Although the bike section thankfully doesn’t have the steep climbs that Bolton had, it is going to be a long draggy type out and back course. This means it will be about staying in the aero position for a long time with no technical sections to break things up and will be a fairly relentless grind along a bleak road for 56miles and back again.  With the sun beating down hard, the heat rising off the lava fields and an impending marathon in the same conditions, I will be keeping my fingers crossed that the wind isn’t blowing too hard as this would significantly increase the physical and mental demand of the whole race.

So how have the last few months shaped up?  After Bolton I took almost three weeks off.  Amongst other things, I spent time catching up on some MSc work, had some time away in London enjoying the Olympic Games and also started making progress on some work projects and events.  As well as having a busy life to get on with, I also needed to rest my body for quite a while.  For starters, it was over a week till I could put proper shoes on my feet because both big toe nails had come off from the pounding I’d given them in the marathon!  Ideally I would have carried on training so as to make improvements in my fitness and not lose anything but I was pretty tired and it took a while to feel normal again.  It was important to make sure I was fully recovered before embarking on another Ironman push.

When I got back into training again it was tough.  Fitness takes a while to gain but is quickly lost and it was apparent straight away that I’d slipped back a fair bit.  With Kona not far away I quite quickly began to feel a little stressed by it.  I didn’t just want to be maintaining form from Bolton; I at least wanted to make some progress, especially because the Kona Ironman is a World Class event with the best Ironman triathletes in the world.  This time it was more serious and I was frustrated that I faced so little time to do be able to do much about raising my standard.  This coupled with many other distractions that I had going on meant I didn’t have a great start to things.  I muddled my way through to the end of August but eventually acknowledged that this wasn’t quite the way things should be.  I wanted to be better for Kona, but wasn’t going about things the right way.  I know the drill to fix things like this – write a detailed plan, stick to it and knuckle down to some hard work! It’s simple but should be the basis upon which any goal you’re working towards should be set.  It establishes your intentions making them tangible rather than abstract and avoidable. I wrote out a life plan for the whole of September stipulating training sessions, work time, focused recovery time and a very small amount of social time!  I put down exact timings for everything each day and aimed to stick to them as rigidly as I could.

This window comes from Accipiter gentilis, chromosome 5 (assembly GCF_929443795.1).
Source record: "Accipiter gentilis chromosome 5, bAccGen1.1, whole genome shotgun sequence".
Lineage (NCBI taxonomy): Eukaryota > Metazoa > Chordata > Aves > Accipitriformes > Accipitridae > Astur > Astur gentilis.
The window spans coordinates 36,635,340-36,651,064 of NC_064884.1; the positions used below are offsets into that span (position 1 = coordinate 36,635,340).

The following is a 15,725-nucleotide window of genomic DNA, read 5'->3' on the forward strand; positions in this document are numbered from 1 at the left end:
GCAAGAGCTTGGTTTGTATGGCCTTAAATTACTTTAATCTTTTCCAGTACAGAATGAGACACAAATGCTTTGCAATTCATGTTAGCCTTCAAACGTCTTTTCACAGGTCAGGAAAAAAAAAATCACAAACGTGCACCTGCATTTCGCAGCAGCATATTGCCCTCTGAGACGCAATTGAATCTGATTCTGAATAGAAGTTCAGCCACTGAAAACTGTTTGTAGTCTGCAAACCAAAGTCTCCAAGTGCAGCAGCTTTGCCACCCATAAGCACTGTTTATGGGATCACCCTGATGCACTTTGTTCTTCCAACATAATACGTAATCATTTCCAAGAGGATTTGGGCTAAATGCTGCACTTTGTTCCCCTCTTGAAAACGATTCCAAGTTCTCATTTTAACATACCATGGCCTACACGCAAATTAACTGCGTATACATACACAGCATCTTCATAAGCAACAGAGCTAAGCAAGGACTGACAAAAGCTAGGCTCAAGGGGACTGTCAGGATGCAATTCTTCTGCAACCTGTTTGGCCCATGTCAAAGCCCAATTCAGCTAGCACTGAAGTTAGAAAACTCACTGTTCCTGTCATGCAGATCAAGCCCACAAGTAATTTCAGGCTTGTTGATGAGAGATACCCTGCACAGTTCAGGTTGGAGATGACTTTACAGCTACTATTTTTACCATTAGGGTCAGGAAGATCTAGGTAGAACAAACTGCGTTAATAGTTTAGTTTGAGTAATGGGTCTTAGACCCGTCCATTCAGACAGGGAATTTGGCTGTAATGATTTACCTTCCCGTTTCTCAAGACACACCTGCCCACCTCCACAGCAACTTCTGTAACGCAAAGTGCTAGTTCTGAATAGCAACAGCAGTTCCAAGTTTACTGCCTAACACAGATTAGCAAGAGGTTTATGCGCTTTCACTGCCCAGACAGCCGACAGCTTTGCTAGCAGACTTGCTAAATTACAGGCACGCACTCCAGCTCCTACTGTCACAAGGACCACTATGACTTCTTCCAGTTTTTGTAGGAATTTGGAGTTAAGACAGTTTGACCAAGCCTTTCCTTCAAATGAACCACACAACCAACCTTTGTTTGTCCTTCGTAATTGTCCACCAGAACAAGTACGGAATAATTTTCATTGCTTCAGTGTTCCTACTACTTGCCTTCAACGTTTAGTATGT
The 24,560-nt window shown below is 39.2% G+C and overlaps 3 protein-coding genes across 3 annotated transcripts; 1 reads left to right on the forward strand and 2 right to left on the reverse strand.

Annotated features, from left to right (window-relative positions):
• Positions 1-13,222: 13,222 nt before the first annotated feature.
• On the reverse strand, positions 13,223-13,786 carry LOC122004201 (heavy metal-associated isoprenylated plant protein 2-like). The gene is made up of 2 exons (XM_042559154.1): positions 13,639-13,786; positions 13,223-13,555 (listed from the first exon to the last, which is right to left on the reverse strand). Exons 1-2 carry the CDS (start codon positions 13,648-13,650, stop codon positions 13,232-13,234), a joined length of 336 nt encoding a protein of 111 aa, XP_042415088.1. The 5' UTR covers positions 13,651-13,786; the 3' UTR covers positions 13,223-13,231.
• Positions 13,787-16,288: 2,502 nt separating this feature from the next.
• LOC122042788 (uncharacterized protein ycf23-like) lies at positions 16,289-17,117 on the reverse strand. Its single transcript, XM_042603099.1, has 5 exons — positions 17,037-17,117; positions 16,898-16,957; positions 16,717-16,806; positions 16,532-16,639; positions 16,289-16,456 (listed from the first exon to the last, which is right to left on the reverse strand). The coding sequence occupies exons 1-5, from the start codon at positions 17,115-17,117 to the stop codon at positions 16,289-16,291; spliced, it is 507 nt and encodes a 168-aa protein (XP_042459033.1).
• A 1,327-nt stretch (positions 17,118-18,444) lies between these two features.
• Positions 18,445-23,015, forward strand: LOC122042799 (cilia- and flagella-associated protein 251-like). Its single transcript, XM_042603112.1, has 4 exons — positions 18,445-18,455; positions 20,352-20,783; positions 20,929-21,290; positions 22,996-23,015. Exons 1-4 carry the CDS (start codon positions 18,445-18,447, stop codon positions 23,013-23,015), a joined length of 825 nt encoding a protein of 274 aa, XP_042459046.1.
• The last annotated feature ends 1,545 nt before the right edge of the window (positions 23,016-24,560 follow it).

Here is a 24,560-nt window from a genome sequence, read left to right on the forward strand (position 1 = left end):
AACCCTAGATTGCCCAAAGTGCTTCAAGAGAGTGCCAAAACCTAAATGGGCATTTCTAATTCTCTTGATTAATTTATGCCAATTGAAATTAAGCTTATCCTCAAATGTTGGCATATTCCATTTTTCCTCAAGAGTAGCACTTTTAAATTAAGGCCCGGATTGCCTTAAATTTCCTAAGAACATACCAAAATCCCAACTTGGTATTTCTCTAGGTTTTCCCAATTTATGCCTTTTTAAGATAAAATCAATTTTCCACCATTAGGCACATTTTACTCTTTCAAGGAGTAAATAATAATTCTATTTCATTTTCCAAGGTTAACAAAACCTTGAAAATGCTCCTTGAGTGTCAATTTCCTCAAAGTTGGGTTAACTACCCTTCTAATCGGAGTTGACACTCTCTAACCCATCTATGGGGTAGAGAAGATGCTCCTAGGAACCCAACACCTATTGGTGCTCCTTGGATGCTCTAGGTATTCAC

Having this plan made me more organised and focused and it was a lot easier to go about life and fit everything in.  I’ll probably not get this opportunity to race at Kona again so I want to make the most of it.  I want to take this opportunity to learn more about the sport, learn more about myself as an athlete and push my boundaries some more.  If I can avoid finding my failure point but instead achieve this new set of targets I’ve given myself, cross the finish line and maybe knock some time off my previous Ironman time, it will be a win for me.  The Kona Ironman is a historic, epic event and an immense athletic challenge.  Watch any video montage clip of the annual race and it fills you with a buzz of excitement, anticipation and wonder. I don’t know quite why this is but I’m honored to be in the position to find out the answer first hand!


* I have been supported by Science In Sport through my rowing and cycling careers and am now proud to represent SiS in Kona in my third sport World Championships.